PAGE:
Why, it's wounded members of the dance community! They're strange birds, those certain—not all, just some—members of the dance community. When we don't write about dance, they complain. When we write glowing criticism, theyaresilent. When we write questioning or negative criticism, they come out of the woodwork to insist that we're idiots and criminals and incompetent monsters.
You can't win. (I just mentioned this phenomenon to books editor Paul Constant, and he said: "Sounds like poetry! If I write something positive about poetry, nobody gives a shit. When I write something negative, suddenly I'm the Hitler of poetry.")
But we're used to that. It's been that way for years.
And it's that way again this week with Melody Datz's lovely, funny, and intelligent piece on Swan Lake at Pacific Northwest Ballet, which she's seen many times over the years, and adores for its athleticism (she's a former bunhead and still impressed by fouettés and such), but recognizes that, to many people, it's dull as dirt and a potential turn-off from all dance forever.
Though she talks about what she likes about this Swan Lake, and interviews a young man about how it was a gateway for him to other kinds of dance, commenters are (predictably) throwing fits.
I'd like to single one out for special mention, however, only because I've seen this sneaky trick a thousand times:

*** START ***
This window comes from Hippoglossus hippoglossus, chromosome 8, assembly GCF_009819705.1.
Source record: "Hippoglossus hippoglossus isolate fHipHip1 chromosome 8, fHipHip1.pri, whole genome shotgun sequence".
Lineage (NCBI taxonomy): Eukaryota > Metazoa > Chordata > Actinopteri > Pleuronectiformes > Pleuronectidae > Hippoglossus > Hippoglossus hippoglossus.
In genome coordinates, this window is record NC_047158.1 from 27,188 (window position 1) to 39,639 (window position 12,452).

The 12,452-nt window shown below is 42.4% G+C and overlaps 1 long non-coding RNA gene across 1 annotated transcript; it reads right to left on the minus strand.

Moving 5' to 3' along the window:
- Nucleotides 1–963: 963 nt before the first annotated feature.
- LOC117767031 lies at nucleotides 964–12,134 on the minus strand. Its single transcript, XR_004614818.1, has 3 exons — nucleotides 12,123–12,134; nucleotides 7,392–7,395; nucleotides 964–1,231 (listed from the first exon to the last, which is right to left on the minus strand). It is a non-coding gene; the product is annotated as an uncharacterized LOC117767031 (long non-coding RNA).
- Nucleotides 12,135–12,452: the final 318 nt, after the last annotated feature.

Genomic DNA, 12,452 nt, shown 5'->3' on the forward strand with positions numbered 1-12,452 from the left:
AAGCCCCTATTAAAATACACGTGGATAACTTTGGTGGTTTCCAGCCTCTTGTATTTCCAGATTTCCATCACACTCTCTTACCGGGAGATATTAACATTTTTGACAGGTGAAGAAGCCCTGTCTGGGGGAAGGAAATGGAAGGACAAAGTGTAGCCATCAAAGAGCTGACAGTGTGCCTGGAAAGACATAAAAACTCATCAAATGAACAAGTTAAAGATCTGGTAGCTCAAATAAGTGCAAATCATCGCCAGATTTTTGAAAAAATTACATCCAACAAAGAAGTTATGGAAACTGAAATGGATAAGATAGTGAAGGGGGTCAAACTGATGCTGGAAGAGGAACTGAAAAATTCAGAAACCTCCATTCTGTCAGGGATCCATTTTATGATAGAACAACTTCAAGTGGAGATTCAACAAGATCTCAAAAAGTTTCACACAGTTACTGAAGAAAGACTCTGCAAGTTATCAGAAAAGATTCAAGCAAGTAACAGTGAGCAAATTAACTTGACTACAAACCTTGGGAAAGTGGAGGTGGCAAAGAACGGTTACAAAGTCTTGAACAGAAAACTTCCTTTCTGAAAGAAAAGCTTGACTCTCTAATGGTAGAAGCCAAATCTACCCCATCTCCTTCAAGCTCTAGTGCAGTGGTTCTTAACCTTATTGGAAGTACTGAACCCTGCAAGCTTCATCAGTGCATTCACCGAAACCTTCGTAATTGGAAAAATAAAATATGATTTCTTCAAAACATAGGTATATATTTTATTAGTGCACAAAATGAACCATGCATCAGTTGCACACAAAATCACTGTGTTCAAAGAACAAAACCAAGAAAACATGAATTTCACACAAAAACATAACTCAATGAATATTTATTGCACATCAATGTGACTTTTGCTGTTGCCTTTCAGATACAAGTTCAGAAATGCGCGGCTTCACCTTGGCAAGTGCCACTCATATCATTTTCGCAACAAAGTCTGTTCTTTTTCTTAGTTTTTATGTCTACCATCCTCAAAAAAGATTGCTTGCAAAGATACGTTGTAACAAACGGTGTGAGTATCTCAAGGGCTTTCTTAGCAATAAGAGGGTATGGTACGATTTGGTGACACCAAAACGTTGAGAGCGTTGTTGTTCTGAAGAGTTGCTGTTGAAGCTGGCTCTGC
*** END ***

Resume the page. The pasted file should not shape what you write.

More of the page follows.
Melody—Headline aside, your attempt at offering us an inflammatory piece does little to establish your credibility as a dance writer new on the scene. I expected better from you. You've relied on crass prose and slang to make tired, cliched points. Leave the sensationalist vocabulary behind, step out of your comfort zone, and start writing something worth reading.
This is a classic—an employee of an arts institution suggesting that the critic isn't "credible" because she dared to write something negative about some hallowed work of art (and dared to use conversational, grown-up language while doing it).
But this is totally disingenuous.
When any journalist evaluates the credibility of a source, the first question to ask is: "What does this person have to gain? Does he or she have any incentive—especially a financial incentive—to spin this information?" Any employee of any arts palace has a financial incentive to be mad at a critic. As "education programs manager," Doug Fullington, by definition, has a professional stake in the public perception of Swan Lake. But he's the one questioning her credibility.
So Doug: If there's anyone who is less credible in the conversation than the critic, it's the person who has a financial stake in what the critic says.
And that's you.
By all means, employees of arts institutions are encouraged to join any critical conversation we have at The Stranger. But we are all aware of where your packchecks come from and how that might influence what you say. So be careful about dubbing yourselves the arbiters of credibility.